By Stephanie Noll
When I found out I was pregnant, I began thinking a lot about what it meant to be a “good” mother. I became fixated on the idea of having a natural childbirth, assuming this was the path that would lead straight to an instantaneous bond with my baby. When the possibility of a C-section came up in our birthing class, I looked away and my husband reached for my hand.
“There’s the birth, and there’s the baby,” my doula said to me, after 20 hours of intense labor and an epidural, when my doctor suggested it was time to consider a C-section. We cried—my doula, my husband, and I—but as I made the decision that we knew was best for the baby, I also put aside my desire for immediate skin-to-skin contact, and my hope for the easy breastfeeding and bonding experience I was told would come with it.
If only I had tried harder, meditated, taken Bradley classes, delivered at home in an inflatable pool. These are the thoughts that plagued me. And while I understood they were not really connected to my son Xavier, or might have no bearing on what our bond would look like, I still wondered whether my unplanned childbirth experience would have some kind of impact on our mother-child relationship. When the doctor held him up to me, though, when my husband announced, “It’s a boy!,” and I saw my baby’s face, it was like seeing an old, but also a new friend, one I couldn’t wait to catch up with.
During the first weeks of Xavier’s life it was as though an impenetrable forcefield settled over our house. It was one of the hottest summers on record, but we didn’t mind. We cranked up the air conditioning, slept when Xavier slept, and danced with him at 3am when he wouldn’t. My husband, Xavier, I—we were blissed out. Having one baby—and an easy baby to boot—was like having an accessory that we’d take to restaurants and museums; we even flew together to visit family in Pennsylvania and Kansas. It took six months for me to fully recover from the C-section, but what occupied my thoughts was this love for my baby, a connection that felt otherworldly. Any guilt or reservation about a “failed” birth plan was replaced by an unwavering commitment to the actual child in front of me.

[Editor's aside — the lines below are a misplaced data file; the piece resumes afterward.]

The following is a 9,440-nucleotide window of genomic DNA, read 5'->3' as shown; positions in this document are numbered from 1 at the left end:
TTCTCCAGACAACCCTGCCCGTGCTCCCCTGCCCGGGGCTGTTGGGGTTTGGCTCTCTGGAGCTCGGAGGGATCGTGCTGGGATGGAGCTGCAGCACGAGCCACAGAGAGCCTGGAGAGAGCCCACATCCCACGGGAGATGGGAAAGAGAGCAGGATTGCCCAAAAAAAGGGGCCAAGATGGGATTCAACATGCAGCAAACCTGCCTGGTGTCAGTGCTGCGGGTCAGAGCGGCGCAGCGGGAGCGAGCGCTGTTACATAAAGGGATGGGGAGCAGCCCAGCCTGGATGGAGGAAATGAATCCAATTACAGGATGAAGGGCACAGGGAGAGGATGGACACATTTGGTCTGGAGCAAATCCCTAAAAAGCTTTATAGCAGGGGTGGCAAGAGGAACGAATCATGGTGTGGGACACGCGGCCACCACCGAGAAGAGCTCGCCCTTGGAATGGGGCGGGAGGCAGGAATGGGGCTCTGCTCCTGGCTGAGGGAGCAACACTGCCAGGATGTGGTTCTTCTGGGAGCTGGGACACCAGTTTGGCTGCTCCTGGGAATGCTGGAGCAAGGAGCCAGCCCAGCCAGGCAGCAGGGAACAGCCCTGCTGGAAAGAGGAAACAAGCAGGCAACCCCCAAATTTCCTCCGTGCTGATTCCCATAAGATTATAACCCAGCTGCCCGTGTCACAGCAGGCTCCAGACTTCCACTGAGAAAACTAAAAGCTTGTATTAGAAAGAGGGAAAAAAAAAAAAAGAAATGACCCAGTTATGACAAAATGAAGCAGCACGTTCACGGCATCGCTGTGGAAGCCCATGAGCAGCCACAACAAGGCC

Seventeen months later, and pregnant with my second, friends would tell me that a mother’s love multiplies rather than divides. I wasn’t worried, though, that I wouldn’t have enough love. My concerns were more practical. I worried about having two kids in diapers, I worried that they wouldn’t nap simultaneously, I worried about entertaining Xavier while I nursed the baby. I worried about them loving each other, but I didn’t worry about my love for them. Even though I had no regrets on how Xavier’s birth plan turned out, I still felt committed to experiencing this next childbirth without intervention. While I knew firsthand that a C-section could lead to a perfectly healthy, happy, baby, I still wanted to know the physical capabilities of my body and spirit, that I was able, strong, and ready—and this I equated with a vaginal birth.
Elias’s birth story began much like Xavier’s—my water broke, my contractions slow to come—but the ending was completely different. I had a VBAC, something one mama friend calls “the unicorn of birth stories.” Getting to bring Elias into the world as I intended—the “good birth” I had planned for—still filled me with wistful hope for our bond. This despite my sweet, smiling 23-month old with whom I felt a strong connection, who came into this world opposite to the way I had planned for him.
Though I had a “perfect” labor and delivery with Elias, we didn’t bond immediately. We did have the skin-to-skin contact I missed out on with Xavier, but this didn’t prevent problems breastfeeding. I might have had enough milk to feed the neighborhood, but Elias and I couldn’t figure out how to get it into him. It was the second hottest summer on record, and this time around I did mind, mostly because I spent my days chasing Xavier while Elias was strapped to me in an Ergo. Was it colic, reflux, or food allergies that made Elias cry every waking moment? He came with a host of newborn problems that despite my best efforts—with lactation consultants, reflux meds, and an elimination diet—I couldn’t solve.
My doula’s words kept coming back to me: there’s the birth, and there’s the baby. They were more relevant than ever. Having the birth I wanted didn’t mean I connected with the baby that came from it. Not immediately, and if I’m being honest, not for months. And, if I’m being painfully honest, not for years. Birth can be a monumental moment full of grace and light, yes, but it’s only a moment. The baby itself, if we’re lucky, offers many, many more.
Stephanie Noll is a writer and storyteller living in Austin, Texas. Her essays are forthcoming in Modern Loss, Precipice Collective, and The Postpartum Years: an Anthology.